A Bright Spot

The new normal is stressful. Gardening keeps me sane right now. I imagine if you are reading this there is a good chance you have a garden and, hopefully, it is keeping you sane also. Can we be stressed out and still enjoy the garden? I hope so, for this is an exciting time of year in the garden when leaves form and the early spring light catches them just right, creating an illuminating effect. Also, spring flowers are emerging and bulbs planted last fall are showing their faces for the first time. The veggie garden is starting and there is hope in the air as far as nature is concerned. So, if I can offer up a little joy by showing photos of these magic moments, I will gladly continue blogging about the garden and sharing bright spots in the world. Here we go:

This opening photo shows the berm garden early spring. Most of the perennials here have not surfaced; what you see are what is evergreen - that is, present year-round. The ornamental cherry trees we inherited are blooming which to me, marks a passage from winter.



FLOWERS
Pulmonaria 'Benediction' after three years is forming a nice-sized clump in the shade garden. That blue. Oh, my heart skips a beat. This part of the shade garden is primarily blues and whites when it comes to flower color.


 A sweet Primula 'Gold Laced' given to me by my boss at the nursery a few years ago.


Flowers of Brunnera macrophylla 'Garden Candy Sea Heart'. Does anyone have the story about that crazy name?


 New this year, my colleague and I split an order of Anemone 'Black and White' from Floret Farms last fall. I was quite surprised to see them blooming a few weeks ago - I expected a late-spring bloom.


As the sun warmed the garden, the flowers opened up so you can see the "black" part.


Chaenomeles x superba 'Hollandia' purchased at Gossler Farms Nursery a few years ago. It's still quite small, but I have high hopes for this quince.


Ipheon uniflorum, a tiny little bulb with sweet, star-shaped flowers.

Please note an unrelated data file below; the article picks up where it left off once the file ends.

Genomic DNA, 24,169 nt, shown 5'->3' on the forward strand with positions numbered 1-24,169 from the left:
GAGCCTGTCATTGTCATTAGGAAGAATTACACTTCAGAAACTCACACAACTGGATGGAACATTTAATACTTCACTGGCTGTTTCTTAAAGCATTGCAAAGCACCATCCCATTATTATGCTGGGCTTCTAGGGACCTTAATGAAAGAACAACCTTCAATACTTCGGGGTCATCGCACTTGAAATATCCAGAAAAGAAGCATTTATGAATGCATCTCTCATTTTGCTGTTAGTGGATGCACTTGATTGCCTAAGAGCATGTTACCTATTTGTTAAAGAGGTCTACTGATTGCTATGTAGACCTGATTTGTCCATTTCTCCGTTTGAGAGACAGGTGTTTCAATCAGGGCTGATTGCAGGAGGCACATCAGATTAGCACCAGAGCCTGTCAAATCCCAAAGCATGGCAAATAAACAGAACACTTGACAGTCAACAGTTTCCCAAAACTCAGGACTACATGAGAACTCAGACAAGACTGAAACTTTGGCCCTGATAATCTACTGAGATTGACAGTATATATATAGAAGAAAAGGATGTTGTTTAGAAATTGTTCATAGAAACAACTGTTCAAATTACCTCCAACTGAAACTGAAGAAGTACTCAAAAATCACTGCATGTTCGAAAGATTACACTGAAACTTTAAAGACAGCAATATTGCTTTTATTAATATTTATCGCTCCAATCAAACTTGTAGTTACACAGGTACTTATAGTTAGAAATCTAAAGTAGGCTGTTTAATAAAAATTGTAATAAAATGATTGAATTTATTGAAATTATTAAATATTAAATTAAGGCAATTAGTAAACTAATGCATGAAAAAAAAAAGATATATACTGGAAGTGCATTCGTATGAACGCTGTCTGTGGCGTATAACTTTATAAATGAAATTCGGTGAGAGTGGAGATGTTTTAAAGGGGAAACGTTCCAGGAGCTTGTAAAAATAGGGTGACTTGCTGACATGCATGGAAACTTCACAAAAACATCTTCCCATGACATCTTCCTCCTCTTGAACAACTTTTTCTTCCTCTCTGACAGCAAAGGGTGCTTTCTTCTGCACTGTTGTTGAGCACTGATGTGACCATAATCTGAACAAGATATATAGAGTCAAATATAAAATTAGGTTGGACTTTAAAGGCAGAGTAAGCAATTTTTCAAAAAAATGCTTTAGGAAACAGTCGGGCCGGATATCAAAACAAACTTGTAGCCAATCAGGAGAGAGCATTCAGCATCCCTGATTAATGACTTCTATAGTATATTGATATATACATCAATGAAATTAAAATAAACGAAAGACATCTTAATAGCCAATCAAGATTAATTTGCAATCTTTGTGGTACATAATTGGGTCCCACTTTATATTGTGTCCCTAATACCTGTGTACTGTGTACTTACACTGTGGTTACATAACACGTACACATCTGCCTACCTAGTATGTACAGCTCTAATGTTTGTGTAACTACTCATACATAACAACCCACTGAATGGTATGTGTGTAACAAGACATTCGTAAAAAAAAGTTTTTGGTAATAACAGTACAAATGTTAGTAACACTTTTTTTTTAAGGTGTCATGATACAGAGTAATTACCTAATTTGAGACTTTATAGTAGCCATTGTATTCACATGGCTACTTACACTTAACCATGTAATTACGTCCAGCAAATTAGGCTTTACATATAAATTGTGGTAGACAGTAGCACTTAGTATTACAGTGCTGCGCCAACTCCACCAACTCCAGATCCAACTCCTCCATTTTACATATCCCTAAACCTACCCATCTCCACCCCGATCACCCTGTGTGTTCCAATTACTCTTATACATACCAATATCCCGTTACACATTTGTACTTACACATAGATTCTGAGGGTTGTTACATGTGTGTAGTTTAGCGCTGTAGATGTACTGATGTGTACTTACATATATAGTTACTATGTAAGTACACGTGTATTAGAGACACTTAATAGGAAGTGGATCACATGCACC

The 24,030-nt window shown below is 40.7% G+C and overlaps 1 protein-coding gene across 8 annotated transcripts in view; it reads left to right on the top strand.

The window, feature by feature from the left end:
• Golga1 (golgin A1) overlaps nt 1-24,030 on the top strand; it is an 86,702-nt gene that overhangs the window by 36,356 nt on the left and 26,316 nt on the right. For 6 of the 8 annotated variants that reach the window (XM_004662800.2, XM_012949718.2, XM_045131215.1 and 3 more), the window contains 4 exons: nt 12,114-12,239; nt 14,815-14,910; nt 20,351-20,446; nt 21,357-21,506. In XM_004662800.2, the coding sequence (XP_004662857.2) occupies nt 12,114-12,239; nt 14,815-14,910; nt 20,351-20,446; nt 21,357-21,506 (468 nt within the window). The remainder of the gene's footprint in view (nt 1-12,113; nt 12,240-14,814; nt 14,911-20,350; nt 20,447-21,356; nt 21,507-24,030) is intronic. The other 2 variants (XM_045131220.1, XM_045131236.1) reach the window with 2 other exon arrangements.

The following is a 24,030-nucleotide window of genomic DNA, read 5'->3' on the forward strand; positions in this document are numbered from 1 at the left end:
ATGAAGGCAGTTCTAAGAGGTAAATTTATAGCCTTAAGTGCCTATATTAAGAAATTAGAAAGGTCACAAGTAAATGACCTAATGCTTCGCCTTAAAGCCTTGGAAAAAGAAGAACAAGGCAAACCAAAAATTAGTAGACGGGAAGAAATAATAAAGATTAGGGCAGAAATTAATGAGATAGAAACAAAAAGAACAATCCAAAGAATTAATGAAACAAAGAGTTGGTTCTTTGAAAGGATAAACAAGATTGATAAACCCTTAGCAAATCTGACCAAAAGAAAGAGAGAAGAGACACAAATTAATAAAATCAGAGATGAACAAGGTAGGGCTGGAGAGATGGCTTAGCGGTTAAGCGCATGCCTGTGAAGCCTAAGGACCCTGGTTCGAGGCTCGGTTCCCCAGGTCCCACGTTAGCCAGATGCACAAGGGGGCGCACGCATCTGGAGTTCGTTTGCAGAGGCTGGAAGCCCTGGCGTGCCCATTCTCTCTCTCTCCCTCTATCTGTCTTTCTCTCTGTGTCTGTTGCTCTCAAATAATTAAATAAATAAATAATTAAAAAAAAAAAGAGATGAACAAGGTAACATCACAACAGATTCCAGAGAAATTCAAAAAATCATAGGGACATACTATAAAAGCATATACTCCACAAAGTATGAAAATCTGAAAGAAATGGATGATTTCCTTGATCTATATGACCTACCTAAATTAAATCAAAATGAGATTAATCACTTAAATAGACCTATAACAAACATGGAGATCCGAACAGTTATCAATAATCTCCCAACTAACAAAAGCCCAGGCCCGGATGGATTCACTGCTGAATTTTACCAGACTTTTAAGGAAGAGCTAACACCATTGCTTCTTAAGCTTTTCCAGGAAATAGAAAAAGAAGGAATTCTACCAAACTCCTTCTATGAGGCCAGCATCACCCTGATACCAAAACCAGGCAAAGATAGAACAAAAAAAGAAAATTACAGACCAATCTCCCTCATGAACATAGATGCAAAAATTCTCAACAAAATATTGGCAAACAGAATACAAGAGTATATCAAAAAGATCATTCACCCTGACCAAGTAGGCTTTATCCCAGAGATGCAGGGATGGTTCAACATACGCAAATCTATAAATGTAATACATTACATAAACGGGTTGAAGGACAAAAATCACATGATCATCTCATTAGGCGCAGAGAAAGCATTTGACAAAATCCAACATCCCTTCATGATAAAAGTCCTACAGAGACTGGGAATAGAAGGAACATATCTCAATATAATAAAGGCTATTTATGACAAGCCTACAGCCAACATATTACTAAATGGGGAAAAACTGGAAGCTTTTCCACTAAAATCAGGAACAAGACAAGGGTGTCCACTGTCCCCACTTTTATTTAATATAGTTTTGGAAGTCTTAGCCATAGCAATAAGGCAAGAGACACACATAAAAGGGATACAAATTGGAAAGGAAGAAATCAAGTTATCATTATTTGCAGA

Here they are open to the spring sun.


I am fairly sure this is Anemone blanda, however I have no idea how it got here. Free bulbs maybe?


Ah, the first of any tulip blooming right now. These beauties were gifts from our DEAR friends in the Netherlands who often surprise us with a gift of bulbs. This one is Tulip praestans 'Shogun'. They know us well. And it's orange, just like the national color of The Netherlands.



This is Berberis darwinii getting ready to put on a show.


Pulmonaria 'White Echo' from work.


Fritillaria meleagris that just developed flowers in a speedy couple of days.


Sweet Cardamine trifolia, an easy and tidy small edge-of-the-path kind of shade plant. It is evergreen and, once established, can take a bit of dry shade.


Flowers of Epimedium × versicolor 'Sulphureum' - a shade ground-cover that definitely tolerates dry soil.


Pretty Veronica 'Georgia Blue', another evergreen ground-cover for shade or sun. I find it does infinitely better in dappled shade, looking smashing year-round. The ones in full sun just don't thrive as do these.


I have many Ribes or flowering currants on the property, the majority are simply our native Ribes sanguineum, which is what is pictured. I find, however, that each one is variable as far as coloration of flowers. They range in shades of pinks with tinges of white.


This one is a named cultivar, R. 'White Icicle'.

This is another straight species, R. sanguineum. See the difference in color? These gorgeous shrubs/small trees are quite adaptable and hello - bring on the hummingbirds. Oh, yes.


FOLIAGE
The foliage is why I have this plant, Brachyglottis greyi, syn. Senecio greyi. It has yellow flowers in summer that frankly, I could do without. Evergreen, full sun, drought-tolerant (I give it no supplemental water ever), supposed to be borderline hardy for me but has done remarkably well in my zone 7b garden.


That foliage! Veratrum nigrum from my friend and fellow garden blogger Alison of Bonnie Lassie. This is a shade lover and a vernal stream lover. OK, I have no vernal stream but it just goes dormant in the dry days of summer.


Carex conica 'Snowline' is hands down my favorite grass for shade. It is just so easy and never needs cutting back and is evergreen. It stays in place and grows slowly. It brightens up dark areas and, en masse, is stunning. I have had three original plants for some 8 years now so fairly long-lived. Since we moved here I've added several more.


Native Sedum spathulifolium 'Cape Blanco' spilling out of a pot.


Foliage of Salix eleganos var. angustifolius, a centerpiece in the labyrinth garden.